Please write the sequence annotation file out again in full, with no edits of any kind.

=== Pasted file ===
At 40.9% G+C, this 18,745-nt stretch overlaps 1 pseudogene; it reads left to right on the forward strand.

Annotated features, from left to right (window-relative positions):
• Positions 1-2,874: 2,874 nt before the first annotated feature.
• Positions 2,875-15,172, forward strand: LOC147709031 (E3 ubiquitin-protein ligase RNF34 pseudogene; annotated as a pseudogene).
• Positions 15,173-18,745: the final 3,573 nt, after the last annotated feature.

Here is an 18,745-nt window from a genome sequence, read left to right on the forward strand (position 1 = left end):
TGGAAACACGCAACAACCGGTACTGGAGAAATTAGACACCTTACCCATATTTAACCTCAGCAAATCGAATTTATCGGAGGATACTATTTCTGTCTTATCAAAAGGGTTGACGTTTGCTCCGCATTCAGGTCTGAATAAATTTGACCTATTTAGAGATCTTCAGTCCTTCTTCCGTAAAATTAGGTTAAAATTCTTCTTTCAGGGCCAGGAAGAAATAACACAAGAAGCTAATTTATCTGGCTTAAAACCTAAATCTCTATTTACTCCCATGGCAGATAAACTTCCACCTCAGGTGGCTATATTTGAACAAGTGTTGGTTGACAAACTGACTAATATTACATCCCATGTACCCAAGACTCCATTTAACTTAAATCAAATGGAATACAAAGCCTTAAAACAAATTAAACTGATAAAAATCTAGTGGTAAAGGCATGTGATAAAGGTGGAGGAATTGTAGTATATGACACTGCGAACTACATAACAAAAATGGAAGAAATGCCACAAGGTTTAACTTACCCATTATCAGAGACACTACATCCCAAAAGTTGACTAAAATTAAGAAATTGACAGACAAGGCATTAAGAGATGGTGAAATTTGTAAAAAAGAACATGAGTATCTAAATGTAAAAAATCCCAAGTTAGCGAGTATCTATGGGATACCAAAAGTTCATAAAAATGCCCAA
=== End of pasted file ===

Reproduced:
At 40.9% G+C, this 18,745-nt stretch overlaps 1 pseudogene; it reads left to right on the forward strand.

Annotated features, from left to right (window-relative positions):
• Positions 1-2,874: 2,874 nt before the first annotated feature.
• Positions 2,875-15,172, forward strand: LOC147709031 (E3 ubiquitin-protein ligase RNF34 pseudogene; annotated as a pseudogene).
• Positions 15,173-18,745: the final 3,573 nt, after the last annotated feature.

Here is an 18,745-nt window from a genome sequence, read left to right on the forward strand (position 1 = left end):
TGGAAACACGCAACAACCGGTACTGGAGAAATTAGACACCTTACCCATATTTAACCTCAGCAAATCGAATTTATCGGAGGATACTATTTCTGTCTTATCAAAAGGGTTGACGTTTGCTCCGCATTCAGGTCTGAATAAATTTGACCTATTTAGAGATCTTCAGTCCTTCTTCCGTAAAATTAGGTTAAAATTCTTCTTTCAGGGCCAGGAAGAAATAACACAAGAAGCTAATTTATCTGGCTTAAAACCTAAATCTCTATTTACTCCCATGGCAGATAAACTTCCACCTCAGGTGGCTATATTTGAACAAGTGTTGGTTGACAAACTGACTAATATTACATCCCATGTACCCAAGACTCCATTTAACTTAAATCAAATGGAATACAAAGCCTTAAAACAAATTAAACTGATAAAAATCTAGTGGTAAAGGCATGTGATAAAGGTGGAGGAATTGTAGTATATGACACTGCGAACTACATAACAAAAATGGAAGAAATGCCACAAGGTTTAACTTACCCATTATCAGAGACACTACATCCCAAAAGTTGACTAAAATTAAGAAATTGACAGACAAGGCATTAAGAGATGGTGAAATTTGTAAAAAAGAACATGAGTATCTAAATGTAAAAAATCCCAAGTTAGCGAGTATCTATGGGATACCAAAAGTTCATAAAAATGCCCAA